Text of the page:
What is an Appraisal Shortfall?

What is an Appraisal Shortfall?Houses are selling like hot cakes in today’s market, and because of that many buyers are left with the need to provide an appraisal shortfall to secure their desired home. While this isn’t required for all purchases, many homes are currently selling well above the appraised value, thus creating the need for additional funds, known as an appraisal shortfall. 

Related: First Time Homebuyer, 7 Keys to Success

What is an Appraisal?

When a house is being sold, one of the steps that is taken through the selling/buying process is to have the property and house appraised. This is when an appraiser comes out to assess the current market value of the home. Once this value has been determined, most lenders will only allow you to borrow up to that appraised amount and will not give you financing for a higher number. This means if you offered to purchase a home at $500,000 but the appraised value is only $475,000, you would be unable to secure the full amount of financing needed to complete the purchase at the offered amount. 

What is an Appraisal Shortfall?

Luckily, even if a home appraises for a higher number than that of your offer, there are still ways you can secure the home, most commonly, through an appraisal shortfall. When offering to provide an appraisal shortfall to the seller, you would simply come up with the needed funds to bridge the gap between the appraised value and your offer. If we were to use the above example, that would mean that you, as the buyer, would have to come up with $25,000 in addition to your down payment and closing costs.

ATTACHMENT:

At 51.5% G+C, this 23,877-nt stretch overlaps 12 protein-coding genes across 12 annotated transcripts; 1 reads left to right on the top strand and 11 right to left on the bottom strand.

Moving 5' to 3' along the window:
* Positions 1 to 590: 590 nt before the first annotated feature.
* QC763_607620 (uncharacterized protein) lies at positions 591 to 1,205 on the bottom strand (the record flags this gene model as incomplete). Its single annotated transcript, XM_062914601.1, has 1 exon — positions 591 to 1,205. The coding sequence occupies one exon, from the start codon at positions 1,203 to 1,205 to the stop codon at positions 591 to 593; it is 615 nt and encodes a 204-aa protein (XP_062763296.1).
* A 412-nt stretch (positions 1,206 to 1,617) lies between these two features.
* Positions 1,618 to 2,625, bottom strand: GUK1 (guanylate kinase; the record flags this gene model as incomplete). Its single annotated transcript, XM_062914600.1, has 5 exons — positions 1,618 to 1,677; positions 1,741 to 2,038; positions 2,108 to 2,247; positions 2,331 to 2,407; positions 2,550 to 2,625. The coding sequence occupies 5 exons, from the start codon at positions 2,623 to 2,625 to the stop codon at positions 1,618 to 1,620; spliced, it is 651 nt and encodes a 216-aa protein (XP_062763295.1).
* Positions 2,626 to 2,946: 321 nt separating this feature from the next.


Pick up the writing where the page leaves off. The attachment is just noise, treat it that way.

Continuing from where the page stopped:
Related: 3 Tips for Buying in a Seller’s Market

Here’s a Closer Look 

  • Offer Amount: $500,000
  • Appraised Value: $475,000
  • Shortfall Requirement: $25,000

When using an appraisal shortfall and providing the additional needed funds, even though your purchase price of the home would still technically be $500,000, in most cases your down payment amount would go off of the appraised value, as your loan through the lender would only be for $475,000 and not the full purchase price of $500,000. 

What is an Appraisal Shortfall?

Additional financing options may be available to you and in some cases, your lender may even be able to offer an appraisal waiver which would allow you to purchase the home regardless of the appraised amount. It is important to discuss all of your options with your lender and ask questions to ensure that you fully understand each option, what it means and what would be the most beneficial for you and your goals with purchasing a new home. 

If you’re currently searching for a new home, are ready to sell your home, or if you have any questions regarding Miami Real Estate, please feel free to contact our office at any time and we would be more than happy to assist you. 

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